Did Indian Flag Have Ashoka Chakra Before 1947? A Look at Tricolour's History

As per government websites and historian S Irfan Habib, the current version of our flag was adopted in 1947.

3 min read
Hindi Female

Ahead of India’s 76th Independence Day celebrations and amid the ongoing ‘Har Ghar Tiranga’ campaign, actor Satish Shah took to Twitter to share a photo of the national flag, with the caption saying that it was the “very same” tricolour flag that his mother had got during the Quit India Movement in 1942.

Netizens, however, were quick to respond to the actor, pointing out that it would not have been possible for that very flag to be around in 1942. Many users attempted to correct the actor, telling him in their tweets that the 1942 version of the Indian flag showed the charkha (spinning wheel) at its centre, and that the current version with the Ashok Chakra was adopted in 1947.


So, How Has the Flag Evolved Over Time?

To explore the changes in the Indian flag’s colours and design over time, we took a look at the Flag Foundation of India’s website under its ‘History of Our National Flag’ section.

Here, we came across details and photographs of the flag’s evolution over time, from 1906 onwards.

As per government websites and historian S Irfan Habib, the current version of our flag was adopted in 1947.

The website carries photos of the flag's changing designs since 1906.

(Photo Courtesy: Flag Foundation of India/Screenshot)

According to the foundation, Pingali Venkayya was asked to design a national flag for the Indian ‘Freedom Movement’ by Mahatma Gandhi in 1921. Gandhi specifically asked for the inclusion of the charkha (spinning wheel) in the flag’s design, as it “represented self reliance, progress, and common man.”

That flag was also called the Swaraj flag, the Gandhi flag, and the Charkha flag. It added that in 1931, a flag committee was constituted in Karachi to modify and redesign the flag.

Later, when Lord Mountbatten announced the Empire’s decision to free India, a committee headed by former president Dr Rajendra Prasad got together to redesign the flag again, this time for an independent nation.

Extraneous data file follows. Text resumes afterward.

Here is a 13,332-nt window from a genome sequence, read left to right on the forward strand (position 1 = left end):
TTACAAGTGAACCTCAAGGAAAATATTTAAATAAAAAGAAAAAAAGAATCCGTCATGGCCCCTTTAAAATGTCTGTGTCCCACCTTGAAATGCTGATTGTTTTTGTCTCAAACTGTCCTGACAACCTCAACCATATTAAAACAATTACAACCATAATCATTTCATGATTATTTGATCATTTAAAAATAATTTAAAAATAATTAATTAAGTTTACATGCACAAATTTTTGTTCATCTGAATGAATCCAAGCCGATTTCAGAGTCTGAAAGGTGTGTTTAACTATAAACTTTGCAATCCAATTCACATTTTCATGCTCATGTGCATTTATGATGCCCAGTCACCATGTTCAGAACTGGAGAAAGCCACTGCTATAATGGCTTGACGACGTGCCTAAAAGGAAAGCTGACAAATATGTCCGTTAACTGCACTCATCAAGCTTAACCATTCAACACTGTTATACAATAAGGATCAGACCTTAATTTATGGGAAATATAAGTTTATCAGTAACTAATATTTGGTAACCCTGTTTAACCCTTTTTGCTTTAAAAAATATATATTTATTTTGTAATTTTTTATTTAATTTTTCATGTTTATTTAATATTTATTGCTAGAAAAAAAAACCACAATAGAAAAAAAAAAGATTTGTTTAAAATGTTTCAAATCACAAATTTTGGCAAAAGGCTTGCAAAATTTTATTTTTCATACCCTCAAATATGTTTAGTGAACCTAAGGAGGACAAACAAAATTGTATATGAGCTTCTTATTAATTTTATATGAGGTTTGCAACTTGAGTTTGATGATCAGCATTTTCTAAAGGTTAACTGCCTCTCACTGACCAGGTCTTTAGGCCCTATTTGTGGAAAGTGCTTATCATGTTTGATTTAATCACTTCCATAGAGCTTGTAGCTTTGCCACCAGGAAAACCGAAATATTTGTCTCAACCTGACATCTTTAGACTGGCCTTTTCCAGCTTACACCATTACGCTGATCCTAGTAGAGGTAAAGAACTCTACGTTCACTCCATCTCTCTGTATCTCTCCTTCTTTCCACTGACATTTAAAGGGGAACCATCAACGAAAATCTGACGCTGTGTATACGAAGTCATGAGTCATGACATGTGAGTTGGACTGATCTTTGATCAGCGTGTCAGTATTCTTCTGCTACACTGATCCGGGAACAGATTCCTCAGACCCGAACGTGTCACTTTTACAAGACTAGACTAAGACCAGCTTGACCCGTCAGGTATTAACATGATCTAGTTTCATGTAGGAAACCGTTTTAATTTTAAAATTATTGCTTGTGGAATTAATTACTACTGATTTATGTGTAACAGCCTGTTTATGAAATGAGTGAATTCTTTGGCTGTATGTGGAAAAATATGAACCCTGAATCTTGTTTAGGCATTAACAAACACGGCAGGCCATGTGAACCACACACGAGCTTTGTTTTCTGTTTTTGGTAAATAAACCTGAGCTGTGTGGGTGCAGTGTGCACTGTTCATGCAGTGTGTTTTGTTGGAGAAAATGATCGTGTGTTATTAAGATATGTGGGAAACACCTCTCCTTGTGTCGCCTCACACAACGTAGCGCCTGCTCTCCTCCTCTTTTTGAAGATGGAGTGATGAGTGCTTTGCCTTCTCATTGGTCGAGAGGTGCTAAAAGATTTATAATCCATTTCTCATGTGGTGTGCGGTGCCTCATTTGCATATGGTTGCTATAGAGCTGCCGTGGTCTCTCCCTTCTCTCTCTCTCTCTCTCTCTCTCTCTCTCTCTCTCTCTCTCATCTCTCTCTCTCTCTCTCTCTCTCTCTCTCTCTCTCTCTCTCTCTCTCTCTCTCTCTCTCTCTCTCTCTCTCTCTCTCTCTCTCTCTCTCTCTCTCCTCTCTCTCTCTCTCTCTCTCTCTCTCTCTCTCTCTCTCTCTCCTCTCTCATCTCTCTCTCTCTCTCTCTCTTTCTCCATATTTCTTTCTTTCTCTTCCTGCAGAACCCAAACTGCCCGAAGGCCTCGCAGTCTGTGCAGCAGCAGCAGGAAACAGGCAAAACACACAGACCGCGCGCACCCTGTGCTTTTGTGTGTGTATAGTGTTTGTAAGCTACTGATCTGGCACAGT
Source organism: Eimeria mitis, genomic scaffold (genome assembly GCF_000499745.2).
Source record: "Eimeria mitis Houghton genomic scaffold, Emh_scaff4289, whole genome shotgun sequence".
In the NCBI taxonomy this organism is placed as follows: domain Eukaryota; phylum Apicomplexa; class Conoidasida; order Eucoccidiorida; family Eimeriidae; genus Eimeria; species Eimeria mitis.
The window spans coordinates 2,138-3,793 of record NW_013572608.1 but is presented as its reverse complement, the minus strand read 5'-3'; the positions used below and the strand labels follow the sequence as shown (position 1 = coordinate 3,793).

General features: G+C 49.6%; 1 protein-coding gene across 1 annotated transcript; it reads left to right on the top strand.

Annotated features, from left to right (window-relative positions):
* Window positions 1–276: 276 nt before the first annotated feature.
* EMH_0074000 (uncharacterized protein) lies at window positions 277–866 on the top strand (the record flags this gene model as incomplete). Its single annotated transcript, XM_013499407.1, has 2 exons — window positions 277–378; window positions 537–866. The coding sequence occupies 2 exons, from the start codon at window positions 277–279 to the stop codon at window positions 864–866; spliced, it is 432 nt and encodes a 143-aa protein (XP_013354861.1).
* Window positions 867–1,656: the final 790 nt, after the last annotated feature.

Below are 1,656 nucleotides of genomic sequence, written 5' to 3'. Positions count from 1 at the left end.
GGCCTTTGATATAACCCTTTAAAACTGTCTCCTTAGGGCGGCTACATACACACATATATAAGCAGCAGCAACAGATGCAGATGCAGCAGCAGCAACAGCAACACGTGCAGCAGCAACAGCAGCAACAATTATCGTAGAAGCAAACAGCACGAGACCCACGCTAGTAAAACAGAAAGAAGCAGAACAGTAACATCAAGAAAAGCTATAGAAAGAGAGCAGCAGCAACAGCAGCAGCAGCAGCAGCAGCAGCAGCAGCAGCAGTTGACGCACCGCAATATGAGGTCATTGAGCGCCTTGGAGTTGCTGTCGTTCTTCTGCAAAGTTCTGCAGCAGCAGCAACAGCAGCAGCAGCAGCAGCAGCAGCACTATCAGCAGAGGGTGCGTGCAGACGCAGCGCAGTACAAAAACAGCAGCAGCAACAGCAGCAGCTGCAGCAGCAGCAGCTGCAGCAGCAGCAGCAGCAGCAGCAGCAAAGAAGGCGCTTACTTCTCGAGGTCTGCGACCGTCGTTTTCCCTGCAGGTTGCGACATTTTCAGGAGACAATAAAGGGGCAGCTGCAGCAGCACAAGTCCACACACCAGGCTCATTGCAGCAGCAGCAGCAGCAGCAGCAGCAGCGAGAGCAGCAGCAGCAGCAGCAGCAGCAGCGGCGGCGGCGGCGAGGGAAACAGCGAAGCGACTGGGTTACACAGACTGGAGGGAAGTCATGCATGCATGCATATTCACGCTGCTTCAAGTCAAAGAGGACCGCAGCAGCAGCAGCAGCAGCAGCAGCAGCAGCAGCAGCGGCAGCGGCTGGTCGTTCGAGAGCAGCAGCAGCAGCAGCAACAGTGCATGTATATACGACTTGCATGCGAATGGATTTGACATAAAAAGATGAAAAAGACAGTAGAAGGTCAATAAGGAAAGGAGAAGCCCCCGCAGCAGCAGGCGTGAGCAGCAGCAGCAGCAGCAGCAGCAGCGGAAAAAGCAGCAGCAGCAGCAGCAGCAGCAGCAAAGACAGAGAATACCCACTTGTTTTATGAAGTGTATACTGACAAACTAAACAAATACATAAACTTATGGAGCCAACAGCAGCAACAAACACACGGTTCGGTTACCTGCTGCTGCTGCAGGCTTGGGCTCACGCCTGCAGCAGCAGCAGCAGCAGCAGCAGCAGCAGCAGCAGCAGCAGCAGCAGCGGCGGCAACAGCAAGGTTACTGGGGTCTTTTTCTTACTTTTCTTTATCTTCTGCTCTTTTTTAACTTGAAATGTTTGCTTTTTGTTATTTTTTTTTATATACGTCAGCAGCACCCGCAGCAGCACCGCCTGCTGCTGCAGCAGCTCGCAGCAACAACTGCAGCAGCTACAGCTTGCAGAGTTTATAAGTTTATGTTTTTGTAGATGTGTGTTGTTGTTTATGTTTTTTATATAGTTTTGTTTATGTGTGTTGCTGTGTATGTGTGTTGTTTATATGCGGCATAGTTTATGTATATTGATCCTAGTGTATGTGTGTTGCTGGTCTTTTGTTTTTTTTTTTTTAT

With Gandhi’s consent, Venkayya’s design of the flag was modified to include the Ashok Chakra, or the emblem on the Ashoka pillar in Sarnath, Uttar Pradesh. This redesigned flag, which is the current national flag, was then formally adopted in July 1947.

Know India, a government website that has information about India’s administration, symbols, and history also carries details about the country's flag. It says:

“The National Flag of India was adopted in its present form during the meeting of the Constituent Assembly held on 22 July 1947, a few days before India’s independence from the British on 15 August, 1947.”

Did Our Flag Always Have the Ashok Chakra at Its Centre?

A thorough search for visuals of the flag’s existence in its current form before 1947 returned no results on the internet.


While some places may have used the Ashok Chakra in the flag’s centre, there is no evidence on the internet that shows that the current version of the flag was widely accepted or used in India.

The Quint spoke to S Irfan Habib, historian of science and modern political history, who also confirmed that the current version of the Indian national flag was adopted in 1947.

“The tricolour was adopted in the Karachi Congress session in 1931. But a few other things, like the chakra were added later on. The final form was given by Surayya Tyabji, in 1947. So the tiranga was accepted in the 1929 Lahore session, when it was decided that the Congress would fight for complete independence.”
S Irfan Habib, Historian of Science and Modern Political History

He added that the tricolour was accepted as the national flag (the version with the charkha) on 26 January 1931, “which is why we celebrate it as our Republic Day,” Habib said.

Therefore, we did not find any pictorial, historic, or videographic evidence of the flag existing in its current form before 1947.

(At The Quint, we are answerable only to our audience. Play an active role in shaping our journalism by becoming a member. Because the truth is worth it.)

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Topics:  Indian Flag   Tricolour   Satish Shah 

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